AFTER his heavy responsibility and laborious work for over 17 years to bring about a functioning democracy in India as head of the Interim Government and as Prime Minister, Jawaharlal Nehru breathed his last on May 27, 1964. His demise plunged the country into deep and inconsolable melancholy.

    Within 17 months of that came the bombshell of a news: the death of Prime Minister Lal Bahadur Shastri in Tashkent on January 10, 1966. It benumbed the nation, particularly the Congress party. Its president K. Kamaraj had in 1964 managed to have Lal Bahadur Shastri elected unanimously as Prime Minister. However, he faced a more difficult situation in choosing a Prime Minister in 1966 as Congress leaders such as Morarji Desai, Jagjivan Ram, Y.B. Chavan and Gulzarilal Nanda (caretaker Prime Minister) were in the fray.

    The Congress Parliamentary Party relied on Kamaraj to find an amicable solution.

    He was keen to have as Prime Minister someone who would be able to lead the Congress party in the general election of 1967. Ultimately, he decided on Indira Gandhi. He was aware that his friends Morarji Desai and other members of the group called Syndicate would not accept Indira Gandhi at any time. However, Kamaraj proceeded intensely to mobilise support for Indira Gandhi by contacting important leaders and Chief Ministers.

    At the Congress Parliamentary Party meeting on January 15, 1966, only Indira Gandhi and Morarji Desai remained as contestants. Mediapersons were waiting anxiously to know whether it was a “girl” or a “boy”. At the end of the counting, the announcement was that it was a “girl”.

    Indira Gandhi was profusely thankful to Kamaraj who was solely responsible for the unforeseen event of her becoming the Prime Minister. In the formation of the Cabinet, Kamaraj insisted that Indira Gandhi retain most of the Ministers of the Shastri government, and she acted accordingly.

    In her biography Indira Gandhi, Pupul Jayakar noted: “She [Indira] needed Kamaraj’s support and therefore she assumed the role of a pupil, agreeing to every move suggested by him” (page 178, Penguin Books).

    Jawaharlal Nehru's only child, Indira Gandhi, took over as India's third prime minister on January 24, 1966, following Shastri's death


    The Controversy after becoming PM

    In the chessboard of politics, a small error in moving a pawn may result in a great defeat because of the well-placed formidable queen piece on the opposite side.

    When Indira Gandhi was appointed Minister for Information and Broadcasting in the Shastri Cabinet, she was not a member of either House of Parliament. She got elected to the Rajya Sabha on August 26, 1964. She retained the position when she became Prime Minister in 1966.

    “Unhealthy conventions”
    H.V. Kamath, a Member of Parliament noted for his acumen for constitutional and parliamentary procedures (as revealed in his active participation in the Constituent Assembly on each and every Draft Article taken for consideration), moved a private member’s Bill in the Lok Sabha for the amendment of Articles 75 and 164 of the Constitution.

    The Bill said thus in the Statement of Objects and Reasons:

    The highest traditions of the parliamentary democracy, with a bicameral set-up, demand that the Council of Ministers at the Centre and in the States, should consist of members who are directly elected by the people and that the Prime or Chief Minister should in no circumstances be a member who has been elected indirectly.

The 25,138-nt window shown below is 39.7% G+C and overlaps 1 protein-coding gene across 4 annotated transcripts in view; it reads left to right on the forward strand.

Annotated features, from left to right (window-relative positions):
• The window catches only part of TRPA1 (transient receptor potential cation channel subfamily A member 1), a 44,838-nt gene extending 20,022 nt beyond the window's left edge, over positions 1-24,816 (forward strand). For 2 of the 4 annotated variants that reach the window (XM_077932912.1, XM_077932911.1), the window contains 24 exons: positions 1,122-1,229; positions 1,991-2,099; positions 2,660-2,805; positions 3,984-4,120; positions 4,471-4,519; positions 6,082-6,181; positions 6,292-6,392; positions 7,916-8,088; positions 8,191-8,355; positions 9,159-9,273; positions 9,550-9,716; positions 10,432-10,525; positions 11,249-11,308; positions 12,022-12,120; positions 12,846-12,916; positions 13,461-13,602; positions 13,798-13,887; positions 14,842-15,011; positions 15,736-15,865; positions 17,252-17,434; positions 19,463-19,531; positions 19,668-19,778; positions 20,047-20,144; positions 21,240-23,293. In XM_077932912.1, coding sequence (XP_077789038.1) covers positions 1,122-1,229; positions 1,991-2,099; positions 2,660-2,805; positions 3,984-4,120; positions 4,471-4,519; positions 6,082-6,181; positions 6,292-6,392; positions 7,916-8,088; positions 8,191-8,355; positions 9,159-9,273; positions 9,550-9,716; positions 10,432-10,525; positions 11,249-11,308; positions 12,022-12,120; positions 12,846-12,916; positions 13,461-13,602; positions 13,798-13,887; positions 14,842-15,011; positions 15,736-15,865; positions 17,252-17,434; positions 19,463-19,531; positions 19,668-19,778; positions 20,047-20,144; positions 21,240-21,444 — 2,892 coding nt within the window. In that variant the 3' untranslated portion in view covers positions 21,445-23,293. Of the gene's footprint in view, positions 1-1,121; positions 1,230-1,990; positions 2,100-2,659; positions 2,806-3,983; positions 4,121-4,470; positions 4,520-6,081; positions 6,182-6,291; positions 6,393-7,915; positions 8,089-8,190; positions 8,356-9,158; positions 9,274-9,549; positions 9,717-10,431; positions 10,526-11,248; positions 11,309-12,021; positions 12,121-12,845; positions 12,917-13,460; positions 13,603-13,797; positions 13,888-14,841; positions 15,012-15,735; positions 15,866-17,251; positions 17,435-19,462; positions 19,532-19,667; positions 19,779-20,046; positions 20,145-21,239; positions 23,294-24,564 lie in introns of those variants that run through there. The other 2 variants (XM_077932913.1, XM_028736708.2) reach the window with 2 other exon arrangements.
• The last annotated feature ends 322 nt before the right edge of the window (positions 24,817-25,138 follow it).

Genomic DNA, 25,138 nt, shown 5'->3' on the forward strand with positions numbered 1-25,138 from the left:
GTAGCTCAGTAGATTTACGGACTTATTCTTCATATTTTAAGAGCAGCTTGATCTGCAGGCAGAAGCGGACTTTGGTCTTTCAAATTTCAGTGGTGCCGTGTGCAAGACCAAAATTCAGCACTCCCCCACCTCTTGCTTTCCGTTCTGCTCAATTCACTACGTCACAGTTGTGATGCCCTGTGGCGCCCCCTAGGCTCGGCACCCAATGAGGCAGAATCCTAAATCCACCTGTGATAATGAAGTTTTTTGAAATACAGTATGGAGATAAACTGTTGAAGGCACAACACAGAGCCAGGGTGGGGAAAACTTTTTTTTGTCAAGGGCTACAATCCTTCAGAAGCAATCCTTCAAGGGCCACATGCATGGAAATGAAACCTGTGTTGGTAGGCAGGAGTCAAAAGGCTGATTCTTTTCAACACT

As Prime Minister Indira Gandhi was not an elected member of the Lok Sabha, the Bill attracted the attention of the media and MPs in the labyrinthine political situation of 1966. Initiating the discussion of the Bill on April 15, 1966, Kamath said:

    India should set an example in this matter of constitutional and parliamentary manners. The Constitution should stipulate categorically that the Prime Minister of the Union should be an elected member of the Lok Sabha…. Of the 16 Ministers of the present Cabinet, seven are from Rajya Sabha and nine from Lok Sabha. No other parliamentary democracy in the world shows such an example with regard to its own Cabinet. I am sorry to point out that one member who had been defeated in the last election had been appointed to the present Cabinet…."

    “The point I am trying to make out is that we are establishing bad traditions, setting up unhealthy conventions, which are antithetical to the principles and spirit of parliamentary democracy and to even the letter of the Constitution.”

    As a large number of members wanted to participate in the debate, Hiren Mukherjee, leader of the Communist Party of India, suggested:

    “The time may be extended. This is a matter of great importance and [the] Prime Minister should have been here. Some Cabinet Minister ought to be here. The government disregards this debate, because they have a majority.”

    Regarding the constitutional conventions of the United Kingdom, Kamath said:

    “In Great Britain, regarding the House of Commons from whom we have borrowed much of our Constitution, no member of the House of Lords has been the Prime Minister since the resignation of Lord Salisbury in 1902…. Is it not a mockery of the spirit and letter if the Cabinet is headed by a person who is not a member of that House to which the Cabinet is collectively responsible? When in 1945, the British government was carrying [on] in full swing the war against Japan after the fall of Germany, still general elections were held in Great Britain. "

    Pointing out the practice in other parliamentary democracies, Kamath said:
    “In Canada, another Commonwealth country, all Ministers in charge of departments of government must be members of the House of Commons…. In Ireland, only the members of the Dail Eireann can be members of the Executive Council…. In Germany, the Federal Chancellor, nominated by the Federal President, must be then elected by the Bundestag, which is the lower House.”

    Prime Minister and Lok Sabha membership